But rock singer Melissa Etheridge found a way round it. She and her “domestic partner” (as gay spouses are called in California) Tammy Lynn had taken their two children on a trip in a trailer. According to a profile in The Sunday Telegraph magazine, the family arrived at a restaurant in Texas where a waitress refused to serve them. “At first, Etheridge says, you don’t want to believe it’s because you’re gay, but then you just let it go – and that’s unfortunate. Of course, the waitress who did wait on us – we gave her $100 tip. And we hope that the word spreads.”

Ms Etheridge and Tammy Lynn, like all the other gay people around the world who have formalised their relationships, haven’t been able to do it in church. But that may be about to change for some of them.

The Methodist Church in this country is considering making some kind of blessing available for civil unions. It has set up a committee to decide what it should do, but it won’t decide policy (according to Christian News Service) until its annual conference next year. So that might be a start.

In Ireland, Dr Robert McCarthy, the Dean of St Patrick’s Cathedral in Dublin, said that his church (The Church of Ireland, not the Catholic) needed to “recognise reality”. He told The Irish Independent: “People now tend to get married when they have children and that marriage becomes the official recognition a relationship exists. In this context, it is probably right that same-sex relationships, which are perfectly natural for some people, should be recognised by the State and why not by the Church?”

In Sweden the state church is way ahead of this and has endorsed a proposal to create a liturgy for the blessing of same-sex unions very soon. To receive the blessing service a couple would have to have signed a civil partnership agreement. Sweden, like Britain, doesn’t permit same-sex marriage it has a form of civil union where couples sign an official registry – and get limited rights.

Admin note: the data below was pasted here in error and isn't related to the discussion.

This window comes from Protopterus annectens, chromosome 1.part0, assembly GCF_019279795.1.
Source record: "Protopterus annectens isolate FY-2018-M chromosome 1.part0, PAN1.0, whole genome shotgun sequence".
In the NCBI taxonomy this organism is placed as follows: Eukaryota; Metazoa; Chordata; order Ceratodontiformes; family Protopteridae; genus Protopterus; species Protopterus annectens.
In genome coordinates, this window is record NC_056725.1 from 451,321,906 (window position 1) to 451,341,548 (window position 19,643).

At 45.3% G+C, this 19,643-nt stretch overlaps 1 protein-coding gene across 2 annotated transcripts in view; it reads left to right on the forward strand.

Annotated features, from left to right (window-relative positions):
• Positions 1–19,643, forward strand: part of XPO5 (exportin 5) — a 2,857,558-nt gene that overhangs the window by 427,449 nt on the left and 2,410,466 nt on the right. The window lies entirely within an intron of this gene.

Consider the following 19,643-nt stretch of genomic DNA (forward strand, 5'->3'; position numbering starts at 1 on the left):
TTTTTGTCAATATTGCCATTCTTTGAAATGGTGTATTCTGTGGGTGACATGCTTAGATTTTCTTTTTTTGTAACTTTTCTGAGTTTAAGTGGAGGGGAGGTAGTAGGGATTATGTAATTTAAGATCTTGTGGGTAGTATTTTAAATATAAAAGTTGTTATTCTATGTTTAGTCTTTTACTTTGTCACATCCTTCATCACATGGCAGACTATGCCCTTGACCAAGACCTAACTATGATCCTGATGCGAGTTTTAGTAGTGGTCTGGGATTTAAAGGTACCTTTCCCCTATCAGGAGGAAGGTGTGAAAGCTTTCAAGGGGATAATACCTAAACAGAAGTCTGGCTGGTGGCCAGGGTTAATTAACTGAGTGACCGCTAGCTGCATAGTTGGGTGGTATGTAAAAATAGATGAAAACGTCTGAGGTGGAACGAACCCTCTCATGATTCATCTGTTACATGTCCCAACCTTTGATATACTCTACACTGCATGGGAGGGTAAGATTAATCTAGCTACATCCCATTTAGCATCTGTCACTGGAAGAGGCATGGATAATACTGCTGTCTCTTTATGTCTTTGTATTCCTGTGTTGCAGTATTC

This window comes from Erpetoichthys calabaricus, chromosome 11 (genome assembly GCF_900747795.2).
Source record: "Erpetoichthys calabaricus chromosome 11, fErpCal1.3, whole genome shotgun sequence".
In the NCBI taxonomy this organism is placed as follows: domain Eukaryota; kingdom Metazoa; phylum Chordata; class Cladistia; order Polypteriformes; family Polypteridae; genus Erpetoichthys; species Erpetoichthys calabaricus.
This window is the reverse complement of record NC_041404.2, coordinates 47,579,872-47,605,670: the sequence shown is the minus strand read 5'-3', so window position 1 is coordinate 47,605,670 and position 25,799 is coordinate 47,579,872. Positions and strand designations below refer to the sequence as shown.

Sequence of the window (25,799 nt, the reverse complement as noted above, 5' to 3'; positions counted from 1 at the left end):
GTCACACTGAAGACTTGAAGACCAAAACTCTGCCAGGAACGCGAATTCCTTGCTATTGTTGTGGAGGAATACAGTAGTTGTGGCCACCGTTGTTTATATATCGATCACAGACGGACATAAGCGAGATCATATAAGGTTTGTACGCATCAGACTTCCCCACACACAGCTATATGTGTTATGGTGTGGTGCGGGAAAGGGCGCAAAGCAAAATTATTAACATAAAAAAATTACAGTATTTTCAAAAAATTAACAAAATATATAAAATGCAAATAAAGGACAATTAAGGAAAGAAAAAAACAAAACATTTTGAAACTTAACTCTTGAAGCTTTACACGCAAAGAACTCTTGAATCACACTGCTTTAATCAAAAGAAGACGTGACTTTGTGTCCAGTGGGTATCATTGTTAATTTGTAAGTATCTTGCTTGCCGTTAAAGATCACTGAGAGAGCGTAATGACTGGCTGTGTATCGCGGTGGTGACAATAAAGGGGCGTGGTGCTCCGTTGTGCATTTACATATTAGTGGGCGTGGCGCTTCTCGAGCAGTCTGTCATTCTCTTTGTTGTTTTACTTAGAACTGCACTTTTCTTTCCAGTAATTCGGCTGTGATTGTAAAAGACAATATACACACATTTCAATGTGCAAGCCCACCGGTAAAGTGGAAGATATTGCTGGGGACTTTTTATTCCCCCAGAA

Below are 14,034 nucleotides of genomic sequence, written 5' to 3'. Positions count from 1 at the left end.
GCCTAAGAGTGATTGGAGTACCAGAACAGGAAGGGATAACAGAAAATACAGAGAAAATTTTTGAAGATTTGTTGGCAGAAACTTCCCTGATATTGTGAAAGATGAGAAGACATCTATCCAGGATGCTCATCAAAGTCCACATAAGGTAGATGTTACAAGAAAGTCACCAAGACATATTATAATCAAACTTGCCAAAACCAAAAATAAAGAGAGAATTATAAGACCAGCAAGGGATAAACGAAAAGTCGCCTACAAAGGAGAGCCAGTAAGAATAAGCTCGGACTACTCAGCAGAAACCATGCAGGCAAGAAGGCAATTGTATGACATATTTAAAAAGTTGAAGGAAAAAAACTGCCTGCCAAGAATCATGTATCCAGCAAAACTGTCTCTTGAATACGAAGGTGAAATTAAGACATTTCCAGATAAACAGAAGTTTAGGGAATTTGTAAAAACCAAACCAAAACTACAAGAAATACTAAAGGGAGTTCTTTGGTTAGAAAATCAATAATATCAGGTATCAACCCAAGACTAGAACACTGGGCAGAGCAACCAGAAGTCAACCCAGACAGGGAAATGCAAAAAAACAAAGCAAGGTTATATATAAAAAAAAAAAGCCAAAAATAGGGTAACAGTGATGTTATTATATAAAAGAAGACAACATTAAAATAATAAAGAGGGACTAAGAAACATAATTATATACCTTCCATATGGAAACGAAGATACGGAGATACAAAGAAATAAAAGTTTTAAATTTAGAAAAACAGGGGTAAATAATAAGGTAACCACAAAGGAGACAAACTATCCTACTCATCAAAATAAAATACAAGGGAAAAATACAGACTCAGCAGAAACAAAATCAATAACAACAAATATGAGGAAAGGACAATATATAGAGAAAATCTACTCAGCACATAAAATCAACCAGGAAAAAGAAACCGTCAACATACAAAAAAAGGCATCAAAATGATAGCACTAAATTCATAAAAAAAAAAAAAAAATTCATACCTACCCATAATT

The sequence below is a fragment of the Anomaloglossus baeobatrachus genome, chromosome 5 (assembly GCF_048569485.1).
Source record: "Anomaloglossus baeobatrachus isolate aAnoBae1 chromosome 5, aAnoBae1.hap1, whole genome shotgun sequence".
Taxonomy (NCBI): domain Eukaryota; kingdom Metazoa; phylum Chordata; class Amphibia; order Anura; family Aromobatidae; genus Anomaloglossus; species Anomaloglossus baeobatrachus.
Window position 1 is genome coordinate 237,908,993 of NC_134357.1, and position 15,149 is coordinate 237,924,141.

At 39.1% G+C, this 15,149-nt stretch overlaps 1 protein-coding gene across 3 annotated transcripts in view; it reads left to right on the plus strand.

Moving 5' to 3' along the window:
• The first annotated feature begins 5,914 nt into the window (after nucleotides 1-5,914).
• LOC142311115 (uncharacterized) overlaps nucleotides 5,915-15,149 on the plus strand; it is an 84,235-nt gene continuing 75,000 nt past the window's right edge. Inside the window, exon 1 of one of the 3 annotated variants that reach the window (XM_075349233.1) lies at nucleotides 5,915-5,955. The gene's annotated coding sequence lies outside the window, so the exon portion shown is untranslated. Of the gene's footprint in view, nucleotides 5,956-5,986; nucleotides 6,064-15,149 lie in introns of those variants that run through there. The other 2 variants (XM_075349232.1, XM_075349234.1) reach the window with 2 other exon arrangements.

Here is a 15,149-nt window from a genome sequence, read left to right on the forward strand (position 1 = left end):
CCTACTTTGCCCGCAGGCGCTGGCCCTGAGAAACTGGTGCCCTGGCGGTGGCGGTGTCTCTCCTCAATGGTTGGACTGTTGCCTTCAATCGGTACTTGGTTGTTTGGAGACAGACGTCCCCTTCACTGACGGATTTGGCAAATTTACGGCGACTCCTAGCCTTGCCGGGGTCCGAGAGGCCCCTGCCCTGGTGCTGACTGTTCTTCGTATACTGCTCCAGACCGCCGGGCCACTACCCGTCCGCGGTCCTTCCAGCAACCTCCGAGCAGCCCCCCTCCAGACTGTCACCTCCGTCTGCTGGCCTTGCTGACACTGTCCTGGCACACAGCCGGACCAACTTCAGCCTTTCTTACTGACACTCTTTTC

But the Swedes are thinking putting that right. The Swedish parliament has also set up a committee to examine the possibility of upgrading to full marriage rights for gay people. Which should give hope to those of us in Britain who think we’ve been short-changed with “civil partnerships”. The Swedes show progress is possible. Let’s hope Mr Blair is watching.

In this country, evangelical Christians (don’t they ever sleep?) said, according to Virtue Online that “it would be inadvisable for Christians to enter civil partnerships if only to avoid causing scandal”.

The latest group of religious maniacs to jump on this bandwagon is “Anglican Mainstream” which sent a letter to the Church of England’s House of Bishops saying they were “concerned” about the bishops’ decision to allow vicars to enter civil partnerships on the proviso they don’t have any rumpy-pumpy with their partners. They say the bishops are naïve to imagine that vicars married to their same-sex partners will “eschew sexual intimacy”. The Sheffield branch of Reform – another lot of right-wing holy joes – issues a statement calling on “all authentic Bible-believing Anglicans in the diocese not to take Holy Communion with or from clergy who register under the Civil Partnership Act.”

Other than that, all seems to be on track. Local authorities have been told by central government to promote the new law, and some have done so more enthusiastically than others. Even the old-style Tories in Bromley have backed down on their ban on ceremonies at the local register office, and now the Northern Ireland town of Lisburn (which has a similar ban) is under pressure to lift it.

But no doubt there are others who will be throwing brickbats rather than confetti. We have heard reports of po-faced registrars who say they will refuse to carry out gay registrations because of their religious convictions – although a register office is quite definitely a secular space where religion plays no part. Registrars are civil servants, not servants of the church, so no formal accommodation must be made for them to opt out.

Naturally, we don’t want some whingeing Wally casting clouds over our big day, with face that suggests he’s been licking the toilet bowl, but at the same time dissenting registrars mustn’t be let off the hook. It would be a profound insult if civil servants were permitted to be exempted from dealing with us because of their own narrow-mindedness.

All that aside – if you are doing the deed this month, I wish you every success in your future lives. But please remember – this law is not a toy to play with, it’s a binding, legal contract that is very difficult to get out of. It is something that needs to be undertaken only after a great deal of thought. Optimism on its own is not enough.